Silvana Cardell is a choreographer, dancer and, educator, whose choreographic impulses are defined by her experience as an Argentine expatriate living, working, and raising a family in the United States. Currently she directs Cardell Dance Theater, which she founded in 2002, and the dance program at Georgian Court University. Formerly, she co-directed Group Motion Dance Theater. Cardell has an extensive history as an artist and producer in Latin America. She was a dancer with the Adriana Coll Dance Company in Buenos Aires, founded Armar Danza Teatro in Buenos Aires, and was a founding member of CoCoA-Datei, a nonprofit organization devoted to developing dance in Argentina. She has received the prestigious Latin American award in choreography from Fundacion Antorchas. Cardell holds a BFA in dance from The University of the Arts and an MFA in choreography from Temple University, both in Philadelphia.
Fritz Dietel’s (Pew Fellow, 2007) inspiration comes from observation of botanic and aquatic natural forms. His pieces, quite labor-intensive, are mainly constructed from strips and shards of band-sawed wood.
Ashon Crawley is an Assistant Professor of African American Studies in the Ethnic Studies Department at the University of California, Riverside.
“Rogers + Rudner: Then + Now,” co-presented by The Pew Center for Arts & Heritage and Dance/USA Philadelphia on September 29, 2007, culminated in a discussion with the two pioneer postmodern dance artists.
Philadelphia choreographer Nichole Canuso presents a solo performance, originally Center-funded, that uses personal reminiscences and universal yearnings to explore the relationship between memory and self.
Philadelphia Dance Projects has grown into an organization focused on presenting performances and workshops to challenge and develop local artists.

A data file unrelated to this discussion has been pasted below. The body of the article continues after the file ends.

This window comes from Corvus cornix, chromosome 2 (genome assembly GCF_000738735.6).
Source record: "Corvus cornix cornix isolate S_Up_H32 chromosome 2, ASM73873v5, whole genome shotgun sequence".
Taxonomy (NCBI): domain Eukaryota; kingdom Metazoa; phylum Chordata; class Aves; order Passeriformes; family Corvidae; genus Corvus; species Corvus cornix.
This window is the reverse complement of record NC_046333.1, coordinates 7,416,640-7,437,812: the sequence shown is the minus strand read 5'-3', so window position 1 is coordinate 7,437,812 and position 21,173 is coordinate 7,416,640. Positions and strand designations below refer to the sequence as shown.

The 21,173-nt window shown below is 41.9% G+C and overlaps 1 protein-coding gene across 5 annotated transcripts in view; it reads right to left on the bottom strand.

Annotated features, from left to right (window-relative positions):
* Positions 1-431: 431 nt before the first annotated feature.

Experimental music presenter Ars Nova Workshop produced five recordings on the record label High Two.
Performance art, pop-up storybook design techniques, and a cinematic score will combine in a visual theater work for children and adults devised and performed by Phillips, in collaboration with visual artist Steven Dufala and composer Juan Gabriel Turbay.
Kun-Yang Lin/Dancers’ company training project furthered the development of the meditative and martial arts practices at the core of their creative process.
In part I of this short, two-part interview between Tate Modern curator Catherine Wood and choreographer Jérôme Bel, they discuss the concept of “amateurism.”
The William Way LGBT Community Center presents OutBeat: America’s First Queer Jazz Festival. The four-day festival will highlight intersections between sexual orientation, gender identity, and jazz history and culture.
Basekamp is a loose collective of artists and attenuated artist networks that produces, manages, and stewards projects outside of the art market and established arts institutions.
In an essay accompanying the program booklet for Chopin Without Piano, Swarthmore’s Allen Kuharski contextualizes the performance within Polish culture and political history.